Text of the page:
The EWG study found BPA in a large share of receipts — 29 of 36 collected from retailers in Washington, D.C., seven states and a city in Japan. Sixteen of the U.S. receipts contained substantial quantities, on average 1.9 percent BPA by weight, the group reported July 27.

In follow-up studies, vom Saal has confirmed the same wet-versus-dry difference in transfer of BPA to fingers that was demonstrated by the Swiss group. Plus, vom Saal says, “We saw something they didn’t report: that the longer you hold a thermal receipt, the greater BPA’s transfer to your fingers.”

Scientists at the National Institute of Environmental Health Sciences’ National Toxicology Program have been following the emerging data on BPA in thermal paper. Indeed, notes Kristina Thayer at NTP in Research Triangle Park, N.C., “We’re exploring the feasibility of looking at how much [this paper] is contributing to exposures in people known to handle receipts frequently.” Such investigations might include testing by her agency to measure how well and how far BPA is absorbed through the skin and what conditions might influence that.

On July 15, the Environmental Protection Agency launched a BPA Alternatives in Thermal Paper Partnership. It’s recruiting paper companies, receipt-paper retailers, environmental groups, chemical companies and trade organizations to brainstorm on ways to move “towards safer alternatives.”

Appleton Papers of Appleton, Wis., switched to one of them — bisphenol sulfonate — in 2006, notes Kent Willetts, a company vice president. As a steady stream of toxicity reports and research papers began pointing to potential health threats posed by BPA, “We decided that’s not a chemical we want to use.” EPA’s new partnership program lists the sulfonate as a potentially acceptable substitute, he notes.

But, vom Saal observes, there’s little way a consumer can distinguish between receipts with and without BPA. They look identical.

That would suggest that Appleton and other companies that eschew BPA might want to advertise the fact — perhaps with a running line that says “BPA-free” on the front edge or back side of their receipt paper.

“Frankly,” Willetts says, “there hasn’t been much awareness outside of the scientific and thermal-paper communities about this issue. So there was little outcry asking how to identify our paper.” But that has changed in the past week, he says. “So it would be fair to say that we are taking a hard look at the issue — as we speak.”

The BPA-receipts data offer “further evidence that bisphenol A, a dangerous chemical, has become all too prevalent in consumer products despite the fact that it is linked to harmful health effects in humans,” says Sen. Dianne Feinstein, D-Calif. She notes that “industry is fighting against legislation that would restrict the use of BPA,” including a bill that she has coauthored.

The good news, Feinstein says, is that some paper companies have recognized the problem and have stopped using BPA in receipts. “These companies should be commended, and it is my hope that consumers will demand that other companies voluntarily follow suit.”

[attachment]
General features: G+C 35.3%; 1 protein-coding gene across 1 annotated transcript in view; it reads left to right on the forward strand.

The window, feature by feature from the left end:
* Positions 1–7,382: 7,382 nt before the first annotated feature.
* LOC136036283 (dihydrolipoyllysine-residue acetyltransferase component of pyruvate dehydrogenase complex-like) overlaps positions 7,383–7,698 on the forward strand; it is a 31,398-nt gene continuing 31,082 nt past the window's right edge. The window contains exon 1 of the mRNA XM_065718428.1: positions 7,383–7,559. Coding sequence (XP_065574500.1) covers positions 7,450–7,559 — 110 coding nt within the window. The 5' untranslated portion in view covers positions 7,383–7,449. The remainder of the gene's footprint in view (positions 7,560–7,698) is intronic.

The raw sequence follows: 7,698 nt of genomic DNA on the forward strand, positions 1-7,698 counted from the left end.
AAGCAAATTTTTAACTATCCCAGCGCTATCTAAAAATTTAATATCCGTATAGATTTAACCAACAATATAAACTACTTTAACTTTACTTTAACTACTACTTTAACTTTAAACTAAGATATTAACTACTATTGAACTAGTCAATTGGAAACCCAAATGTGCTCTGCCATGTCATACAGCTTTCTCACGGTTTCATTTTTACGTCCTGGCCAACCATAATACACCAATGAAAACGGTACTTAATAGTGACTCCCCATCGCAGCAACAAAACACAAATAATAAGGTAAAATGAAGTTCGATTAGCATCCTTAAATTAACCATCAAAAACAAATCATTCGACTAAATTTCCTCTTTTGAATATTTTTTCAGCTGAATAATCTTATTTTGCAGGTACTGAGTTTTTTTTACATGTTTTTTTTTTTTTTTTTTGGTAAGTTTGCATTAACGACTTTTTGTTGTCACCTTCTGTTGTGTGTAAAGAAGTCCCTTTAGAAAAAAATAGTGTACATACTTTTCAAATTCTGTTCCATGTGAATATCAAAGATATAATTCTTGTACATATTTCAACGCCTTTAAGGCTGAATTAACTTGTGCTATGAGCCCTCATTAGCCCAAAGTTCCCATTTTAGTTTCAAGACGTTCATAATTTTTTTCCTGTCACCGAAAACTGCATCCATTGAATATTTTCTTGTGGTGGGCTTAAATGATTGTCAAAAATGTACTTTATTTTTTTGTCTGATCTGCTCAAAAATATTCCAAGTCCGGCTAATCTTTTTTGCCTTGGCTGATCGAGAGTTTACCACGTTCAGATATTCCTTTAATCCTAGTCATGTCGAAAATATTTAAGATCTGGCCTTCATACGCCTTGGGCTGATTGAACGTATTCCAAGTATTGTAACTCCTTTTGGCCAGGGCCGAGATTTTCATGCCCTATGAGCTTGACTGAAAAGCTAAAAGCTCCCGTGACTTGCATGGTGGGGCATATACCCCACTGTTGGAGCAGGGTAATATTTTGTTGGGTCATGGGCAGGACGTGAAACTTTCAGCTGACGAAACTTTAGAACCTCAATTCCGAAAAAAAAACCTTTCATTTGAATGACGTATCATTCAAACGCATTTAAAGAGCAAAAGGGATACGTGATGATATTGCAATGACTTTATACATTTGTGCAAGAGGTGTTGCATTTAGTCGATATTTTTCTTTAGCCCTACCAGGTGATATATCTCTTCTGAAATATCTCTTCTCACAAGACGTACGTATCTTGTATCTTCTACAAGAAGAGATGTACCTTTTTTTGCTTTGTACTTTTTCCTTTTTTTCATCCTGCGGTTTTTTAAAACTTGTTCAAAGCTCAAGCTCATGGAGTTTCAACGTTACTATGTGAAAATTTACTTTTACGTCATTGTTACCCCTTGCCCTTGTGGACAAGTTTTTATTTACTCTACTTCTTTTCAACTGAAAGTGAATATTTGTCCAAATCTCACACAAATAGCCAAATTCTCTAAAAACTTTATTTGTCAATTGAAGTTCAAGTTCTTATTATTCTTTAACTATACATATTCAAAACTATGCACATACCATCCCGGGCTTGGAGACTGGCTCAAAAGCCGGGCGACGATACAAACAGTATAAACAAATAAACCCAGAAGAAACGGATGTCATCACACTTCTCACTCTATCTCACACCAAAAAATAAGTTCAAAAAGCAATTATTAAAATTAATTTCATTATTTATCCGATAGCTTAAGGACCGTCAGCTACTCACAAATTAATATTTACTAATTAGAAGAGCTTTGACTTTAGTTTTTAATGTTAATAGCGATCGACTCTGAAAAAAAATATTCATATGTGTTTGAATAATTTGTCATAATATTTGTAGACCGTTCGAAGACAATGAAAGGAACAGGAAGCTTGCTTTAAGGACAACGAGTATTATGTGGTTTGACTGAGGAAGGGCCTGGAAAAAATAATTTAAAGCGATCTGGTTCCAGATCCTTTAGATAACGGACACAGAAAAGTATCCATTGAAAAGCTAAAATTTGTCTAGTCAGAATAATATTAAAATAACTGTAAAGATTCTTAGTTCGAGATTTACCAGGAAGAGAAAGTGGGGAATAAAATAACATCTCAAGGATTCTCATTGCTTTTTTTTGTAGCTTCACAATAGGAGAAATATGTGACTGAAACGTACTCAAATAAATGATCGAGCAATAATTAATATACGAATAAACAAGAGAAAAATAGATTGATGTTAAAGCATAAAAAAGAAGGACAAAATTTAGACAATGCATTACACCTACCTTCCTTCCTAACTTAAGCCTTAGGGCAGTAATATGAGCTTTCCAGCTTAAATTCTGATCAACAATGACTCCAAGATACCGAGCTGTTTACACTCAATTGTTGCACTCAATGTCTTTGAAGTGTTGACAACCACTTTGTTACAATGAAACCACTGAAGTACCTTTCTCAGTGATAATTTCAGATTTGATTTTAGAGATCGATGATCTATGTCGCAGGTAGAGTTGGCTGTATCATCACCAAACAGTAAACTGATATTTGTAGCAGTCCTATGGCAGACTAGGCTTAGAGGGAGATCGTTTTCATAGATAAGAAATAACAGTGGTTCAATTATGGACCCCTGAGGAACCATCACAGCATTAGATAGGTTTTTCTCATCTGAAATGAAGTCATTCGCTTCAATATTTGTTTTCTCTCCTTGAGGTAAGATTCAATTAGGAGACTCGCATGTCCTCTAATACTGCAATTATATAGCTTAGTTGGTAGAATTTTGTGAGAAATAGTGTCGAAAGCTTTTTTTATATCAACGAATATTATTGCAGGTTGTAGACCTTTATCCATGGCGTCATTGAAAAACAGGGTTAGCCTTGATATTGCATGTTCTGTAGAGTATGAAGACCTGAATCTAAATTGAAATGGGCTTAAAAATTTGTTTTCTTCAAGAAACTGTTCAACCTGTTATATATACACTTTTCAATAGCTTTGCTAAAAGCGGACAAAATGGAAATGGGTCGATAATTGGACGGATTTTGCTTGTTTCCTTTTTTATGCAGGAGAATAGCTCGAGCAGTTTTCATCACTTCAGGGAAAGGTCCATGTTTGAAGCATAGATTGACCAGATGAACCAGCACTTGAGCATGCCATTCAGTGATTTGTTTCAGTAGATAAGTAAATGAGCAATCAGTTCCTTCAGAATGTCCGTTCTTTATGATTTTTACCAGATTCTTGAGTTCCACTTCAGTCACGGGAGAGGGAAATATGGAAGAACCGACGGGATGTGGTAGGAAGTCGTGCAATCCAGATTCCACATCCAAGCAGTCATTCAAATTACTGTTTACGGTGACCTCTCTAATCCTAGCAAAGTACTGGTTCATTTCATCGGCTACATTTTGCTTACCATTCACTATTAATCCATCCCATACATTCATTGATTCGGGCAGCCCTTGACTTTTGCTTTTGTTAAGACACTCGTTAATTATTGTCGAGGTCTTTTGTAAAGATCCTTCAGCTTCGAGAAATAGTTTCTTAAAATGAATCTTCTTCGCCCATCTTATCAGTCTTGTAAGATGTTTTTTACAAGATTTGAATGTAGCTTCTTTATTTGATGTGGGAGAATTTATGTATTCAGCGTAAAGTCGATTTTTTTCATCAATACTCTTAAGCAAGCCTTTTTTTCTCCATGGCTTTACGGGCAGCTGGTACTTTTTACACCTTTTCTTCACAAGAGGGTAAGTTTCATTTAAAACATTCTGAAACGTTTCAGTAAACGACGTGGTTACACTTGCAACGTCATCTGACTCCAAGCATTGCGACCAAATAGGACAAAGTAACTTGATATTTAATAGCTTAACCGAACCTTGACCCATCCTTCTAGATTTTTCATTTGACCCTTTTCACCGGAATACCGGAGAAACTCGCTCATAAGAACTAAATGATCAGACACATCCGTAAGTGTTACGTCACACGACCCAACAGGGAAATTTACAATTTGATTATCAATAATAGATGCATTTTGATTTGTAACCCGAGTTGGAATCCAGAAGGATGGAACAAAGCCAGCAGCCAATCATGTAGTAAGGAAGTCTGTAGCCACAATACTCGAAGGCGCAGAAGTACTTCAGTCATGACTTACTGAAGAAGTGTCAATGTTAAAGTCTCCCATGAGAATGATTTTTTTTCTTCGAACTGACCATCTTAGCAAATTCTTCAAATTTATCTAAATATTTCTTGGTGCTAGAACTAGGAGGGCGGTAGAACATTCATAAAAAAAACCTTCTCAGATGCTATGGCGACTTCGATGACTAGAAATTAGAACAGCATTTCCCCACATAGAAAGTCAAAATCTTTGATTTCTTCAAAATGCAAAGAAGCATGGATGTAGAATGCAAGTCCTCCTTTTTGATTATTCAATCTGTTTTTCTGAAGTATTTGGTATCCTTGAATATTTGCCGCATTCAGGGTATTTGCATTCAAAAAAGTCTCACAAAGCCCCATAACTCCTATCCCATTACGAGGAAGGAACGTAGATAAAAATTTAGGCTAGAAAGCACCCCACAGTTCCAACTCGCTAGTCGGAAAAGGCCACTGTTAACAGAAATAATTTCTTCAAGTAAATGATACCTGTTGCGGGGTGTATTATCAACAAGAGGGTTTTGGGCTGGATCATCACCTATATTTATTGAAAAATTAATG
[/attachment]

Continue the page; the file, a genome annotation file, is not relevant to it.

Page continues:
Back Story: Where to Find BPA

Aside from cash register receipts, bisphenol A is often found in products that contain polycarbonate plastics and epoxy resins. Common products that may contain BPA include:

Plastic baby and water bottles: Retailers and manufacturers have been switching to BPA-free plastics, but it can be difficult to tell if a bottle contains the compound unless it is specifically labeled as BPA-free.
baby drinks from bottleONELIGHT/ISTOCKPHOTO

Compact discs and DVDs: BPA-containing polycarbonate plastic is used in compact discs and DVDs for its sturdiness and flow properties when molten.
hand places CD into computer drive MARKGODDARD/ISTOCKPHOTO

Food and beverage can liners: Cans are often lined with epoxy resins to keep the contents fresh. Until recently, virtually all can linings contained bisphenol A, but some companies have introduced BPA-free cans.
variety of opened canned vegetablesFOTOGRAFIABASICA/ISTOCKPHOTO

Plastic food storage containers: The U.S. Food and Drug Administration approved BPA for use in food containers in 1963, more than a decade before federal law required safety reviews for new chemicals.

Dental sealants: Several studies have found traces of BPA in saliva immediately after the application of dental sealants.

Impact-resistant plastics: Polycarbonate plastics are used in safety helmets, bulletproof glass, traffic signals, computer cases and a wide variety of other applications where BPA exposure is unlikely and of little or no public health concern.

Janet Raloff

Janet Raloff is the editor of Science News for Students, a daily online magazine for middle school students. She started at Science News in 1977 as the environment and policy writer.